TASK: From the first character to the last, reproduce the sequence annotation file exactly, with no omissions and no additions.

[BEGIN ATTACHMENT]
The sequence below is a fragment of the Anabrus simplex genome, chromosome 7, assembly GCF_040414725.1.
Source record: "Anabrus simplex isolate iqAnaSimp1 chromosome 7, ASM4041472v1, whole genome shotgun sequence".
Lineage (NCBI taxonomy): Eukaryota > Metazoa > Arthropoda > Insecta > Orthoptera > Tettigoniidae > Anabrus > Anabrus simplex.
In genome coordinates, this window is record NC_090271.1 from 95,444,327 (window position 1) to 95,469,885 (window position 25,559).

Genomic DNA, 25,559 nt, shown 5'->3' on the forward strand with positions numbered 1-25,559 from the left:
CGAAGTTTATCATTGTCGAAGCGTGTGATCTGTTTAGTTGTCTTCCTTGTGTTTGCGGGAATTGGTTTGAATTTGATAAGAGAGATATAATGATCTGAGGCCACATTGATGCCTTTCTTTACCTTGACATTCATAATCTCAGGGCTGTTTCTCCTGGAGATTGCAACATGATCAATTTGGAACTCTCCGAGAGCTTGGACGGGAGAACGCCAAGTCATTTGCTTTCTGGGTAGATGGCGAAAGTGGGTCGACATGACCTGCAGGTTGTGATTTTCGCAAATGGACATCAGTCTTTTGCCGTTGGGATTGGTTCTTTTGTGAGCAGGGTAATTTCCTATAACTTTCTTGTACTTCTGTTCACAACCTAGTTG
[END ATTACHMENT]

The sequence below is a fragment of the Anabrus simplex genome, chromosome 7, assembly GCF_040414725.1.
Source record: "Anabrus simplex isolate iqAnaSimp1 chromosome 7, ASM4041472v1, whole genome shotgun sequence".
Lineage (NCBI taxonomy): Eukaryota > Metazoa > Arthropoda > Insecta > Orthoptera > Tettigoniidae > Anabrus > Anabrus simplex.
In genome coordinates, this window is record NC_090271.1 from 95,444,327 (window position 1) to 95,469,885 (window position 25,559).

Genomic DNA, 25,559 nt, shown 5'->3' on the forward strand with positions numbered 1-25,559 from the left:
CGAAGTTTATCATTGTCGAAGCGTGTGATCTGTTTAGTTGTCTTCCTTGTGTTTGCGGGAATTGGTTTGAATTTGATAAGAGAGATATAATGATCTGAGGCCACATTGATGCCTTTCTTTACCTTGACATTCATAATCTCAGGGCTGTTTCTCCTGGAGATTGCAACATGATCAATTTGGAACTCTCCGAGAGCTTGGACGGGAGAACGCCAAGTCATTTGCTTTCTGGGTAGATGGCGAAAGTGGGTCGACATGACCTGCAGGTTGTGATTTTCGCAAATGGACATCAGTCTTTTGCCGTTGGGATTGGTTCTTTTGTGAGCAGGGTAATTTCCTATAACTTTCTTGTACTTCTGTTCACAACCTAGTTG